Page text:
TIME OUT’S HIT OF THE YEAR * * * * *
Pins and Needles was a Broadway phenomenon, the longest-running show of its time and the only hit musical ever to be produced by a labour union. It is a satirical musical revue commissioned by the International Ladies Garment Workers Union in New York in 1937, conceived as an amateur entertainment for and by their members. Within a fortnight it became such a huge success that the cast left their factory jobs, joined Equity and became part of Broadway history.
During its record-breaking run Pins spoofed everything from fascist dictators to advertising scare tactics and income-tax dodgers, in an explosion of songs and sketches that were constantly updated to reflect changing events.
75 years on, with Musical Director Joseph Finlay, I directed the UK premiere of Pins and Needles, which took the theatre scene by storm, winning rave reviews and being hailed by Time Out as their Critic’s Choice and Hit of the Year on the Fringe. The big-state vs. small-state divide at the heart of the show translated with breathtaking (and heartbreaking) ease to today’s politics.
And we want to do it again! We’re looking for partners for a bigger, even more entertaining and even more hard-hitting version of Pins and Needles. If you are a producer or a theatre company interested, please Contact Me.
The response to the show, from audience and critics, was extraordinary:
“In a perfect world, Rachel Grunwald’s raging, exhilarating production of this 73-year-old Broadway hit would make the West End finally begin to see London’s febrile fringe musical scene as a threat…
A left-wing polemic effortlessly in tune with the frustrations at banks, politicians and big business that have boiled onto our streets of late, it is also funny, stylish and pacy, with persuasive singers and strong comic actors. If you prefer your musicals feelgood, well that’s fine: little has changed since ‘Pins and Needles’ was written, but its anti-establishment potshots are ablaze with optimism and working-class pride. A musical for our time.”
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(Andrzej Lukowski for Time Out – full review here)
The Independent said:
“It’s a smart move to resurrect Pins and Needles now. A witty Depression-era revue that satirises New Deal-despising right-wing politicians, the greed of devious tax-dodgers, and union-bashing speaks directly to our own recession-hit times of savage government spending cuts and rising protest.
There are moments where the production, staged throughout with droll flair, makes the parallels overt. A cycle-helmeted Boris careers in to sing “It’s Not Cricket to Picket”. In one skit, a couple of Republicans who believe that “every American has the right to starve without interference from the Government” hit on the idea of “the Big Society” as an election slogan. But you also get a flavour of the era of the Federal Theatre Project and the WPA. The show manages to be both larky and passionate.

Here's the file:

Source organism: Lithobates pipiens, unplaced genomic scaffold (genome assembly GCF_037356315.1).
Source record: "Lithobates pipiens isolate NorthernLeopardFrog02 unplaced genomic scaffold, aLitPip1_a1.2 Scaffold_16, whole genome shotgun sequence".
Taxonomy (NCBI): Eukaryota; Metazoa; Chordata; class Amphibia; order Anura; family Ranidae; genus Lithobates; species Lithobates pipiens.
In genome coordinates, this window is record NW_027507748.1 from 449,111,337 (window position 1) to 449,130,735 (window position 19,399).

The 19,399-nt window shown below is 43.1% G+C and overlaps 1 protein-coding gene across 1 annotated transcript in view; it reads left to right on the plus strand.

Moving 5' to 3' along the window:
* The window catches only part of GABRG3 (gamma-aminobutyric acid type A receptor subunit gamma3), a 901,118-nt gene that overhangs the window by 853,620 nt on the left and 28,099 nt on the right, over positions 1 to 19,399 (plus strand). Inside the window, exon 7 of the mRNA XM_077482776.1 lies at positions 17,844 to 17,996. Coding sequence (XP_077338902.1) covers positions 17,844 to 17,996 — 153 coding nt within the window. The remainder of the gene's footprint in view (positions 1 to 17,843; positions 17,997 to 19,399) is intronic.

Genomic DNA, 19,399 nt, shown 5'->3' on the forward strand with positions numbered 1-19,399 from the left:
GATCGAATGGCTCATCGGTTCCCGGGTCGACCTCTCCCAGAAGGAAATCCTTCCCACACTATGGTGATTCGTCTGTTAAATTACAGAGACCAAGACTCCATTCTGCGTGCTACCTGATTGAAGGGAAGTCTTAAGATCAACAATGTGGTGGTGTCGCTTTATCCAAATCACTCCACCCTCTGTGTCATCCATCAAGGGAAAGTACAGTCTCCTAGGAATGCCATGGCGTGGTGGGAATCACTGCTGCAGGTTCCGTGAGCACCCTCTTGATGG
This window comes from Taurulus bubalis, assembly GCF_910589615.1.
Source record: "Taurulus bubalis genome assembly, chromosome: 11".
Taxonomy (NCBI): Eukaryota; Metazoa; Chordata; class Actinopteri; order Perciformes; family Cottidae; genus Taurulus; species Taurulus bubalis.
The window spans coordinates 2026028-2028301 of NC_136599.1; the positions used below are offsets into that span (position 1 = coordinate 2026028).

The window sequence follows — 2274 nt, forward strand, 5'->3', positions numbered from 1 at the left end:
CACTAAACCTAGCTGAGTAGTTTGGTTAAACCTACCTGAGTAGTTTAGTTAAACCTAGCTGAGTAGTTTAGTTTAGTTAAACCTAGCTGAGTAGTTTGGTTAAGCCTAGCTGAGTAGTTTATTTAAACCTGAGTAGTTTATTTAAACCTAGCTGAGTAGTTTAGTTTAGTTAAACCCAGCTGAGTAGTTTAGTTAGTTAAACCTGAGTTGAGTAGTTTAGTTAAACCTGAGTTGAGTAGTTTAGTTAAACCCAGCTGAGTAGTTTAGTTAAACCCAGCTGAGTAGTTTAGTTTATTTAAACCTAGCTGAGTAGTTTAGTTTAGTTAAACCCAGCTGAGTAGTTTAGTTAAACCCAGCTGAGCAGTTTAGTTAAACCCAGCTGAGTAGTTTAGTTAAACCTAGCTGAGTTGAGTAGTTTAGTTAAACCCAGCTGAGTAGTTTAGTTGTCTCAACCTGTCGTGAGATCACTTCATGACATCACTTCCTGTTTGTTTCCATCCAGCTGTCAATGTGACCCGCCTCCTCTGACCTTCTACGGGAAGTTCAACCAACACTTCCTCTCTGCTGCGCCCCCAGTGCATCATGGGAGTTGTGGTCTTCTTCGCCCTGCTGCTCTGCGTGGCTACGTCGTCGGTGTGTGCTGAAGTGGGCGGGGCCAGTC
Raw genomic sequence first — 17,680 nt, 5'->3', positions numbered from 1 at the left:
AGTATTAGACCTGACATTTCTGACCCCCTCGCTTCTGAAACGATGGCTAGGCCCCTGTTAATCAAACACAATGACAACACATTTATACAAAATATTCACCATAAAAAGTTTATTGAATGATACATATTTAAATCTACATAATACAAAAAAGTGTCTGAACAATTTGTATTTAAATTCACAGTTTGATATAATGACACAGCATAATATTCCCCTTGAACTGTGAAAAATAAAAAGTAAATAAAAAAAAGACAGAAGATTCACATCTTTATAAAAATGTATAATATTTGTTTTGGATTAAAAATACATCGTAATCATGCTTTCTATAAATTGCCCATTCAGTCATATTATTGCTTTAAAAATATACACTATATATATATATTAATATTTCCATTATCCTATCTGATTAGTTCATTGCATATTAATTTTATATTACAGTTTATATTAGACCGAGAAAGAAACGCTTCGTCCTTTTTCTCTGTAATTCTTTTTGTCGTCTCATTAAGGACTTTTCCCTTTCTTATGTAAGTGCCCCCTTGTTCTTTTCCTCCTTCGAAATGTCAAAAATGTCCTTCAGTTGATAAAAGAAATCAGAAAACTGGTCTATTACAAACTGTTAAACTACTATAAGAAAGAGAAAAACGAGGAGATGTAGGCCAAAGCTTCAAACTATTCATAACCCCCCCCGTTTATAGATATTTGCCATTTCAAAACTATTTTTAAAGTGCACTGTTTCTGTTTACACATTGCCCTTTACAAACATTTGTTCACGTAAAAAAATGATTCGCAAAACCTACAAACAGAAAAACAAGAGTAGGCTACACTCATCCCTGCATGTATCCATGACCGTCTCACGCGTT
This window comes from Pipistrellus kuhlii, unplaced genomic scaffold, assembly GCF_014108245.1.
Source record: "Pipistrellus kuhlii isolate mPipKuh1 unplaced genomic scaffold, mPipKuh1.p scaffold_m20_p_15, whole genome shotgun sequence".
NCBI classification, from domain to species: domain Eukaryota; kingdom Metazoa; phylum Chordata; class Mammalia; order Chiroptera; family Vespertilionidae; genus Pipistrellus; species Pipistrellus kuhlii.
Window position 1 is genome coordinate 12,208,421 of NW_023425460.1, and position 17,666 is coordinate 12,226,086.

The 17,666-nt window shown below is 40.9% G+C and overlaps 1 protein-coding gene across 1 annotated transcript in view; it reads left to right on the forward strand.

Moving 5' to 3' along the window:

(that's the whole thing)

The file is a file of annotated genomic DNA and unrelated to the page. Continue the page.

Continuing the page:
I don’t see how Grunwald’s delightful, idiosyncratic cast could perform the material better, whether revelling in the irreverent wackiness of “Four Little Angels of Peace” (a musical elimination game for fascist dictators) or capturing the poignancy of a song that asks “What Good Is Love?” when you have almost nothing to give. Recommended.
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(Paul Taylor – Read the full review here)
Here are the three of the “Four Little Angels of Peace”, assuring each other that ‘There’s really no harm if we do not disarm/ For we’re really in close harmony” (the fourth Angel is lying on the floor out of view, with an arrow jammed where the sun don’t shine).
And here is the ballad at the heart of the show, ‘What Good is Love?’, by Harold Rome, sung by Rachel Rose Reid:
More press here:
The tunes are brilliantly hum-able, the satire biting and the performances sizzling.
from Thoughts of a Theatre Girl
This is an enormously enjoyable production that could fill a much larger theatre.
from The Socialist Review
Pins and Needles is endlessly relevant and entertaining today… The choreography is ironic, beautiful and effective…Superb production values… I was impressed, in stitches, and wanting more. Best Musical on the Fringe.
from Remote Goat
What better way to change the world than through the power of song and dance? … Managing to be both entertaining and politically on-the-button, Pins and Needles is an ideal musical for current times.
from The Public Reviews
The cast were:
David Barnes, Mark Gilllon, Laura Kate Gordon, Josephine Kiernan, Elain Lloyd, Elizabeth Pruett, Rachel Rose Reid, Matthew Rutherford and Adam Walker.
Pins and Needles was designed by Samal Blak with costumes by Heather Judge and Libby Todd. It was choreographed by Nicola Martin and Josephine Kiernan. The Assistant Musical Director was Andrew Charity.
Lighting was by Richard Hiller, the Pianist was David Preston, the Stage Manager was Maria Tonnesen, the Assistant Stage Manager Madeline Rosenstein, the Assistant Director was Kevin Brouder- O Neill, the Assistant Designer was Amy Waitt and the Production Assistant was Kylan Conroy.
It was produced by Good Night Out Presents with help from Matthew Gould.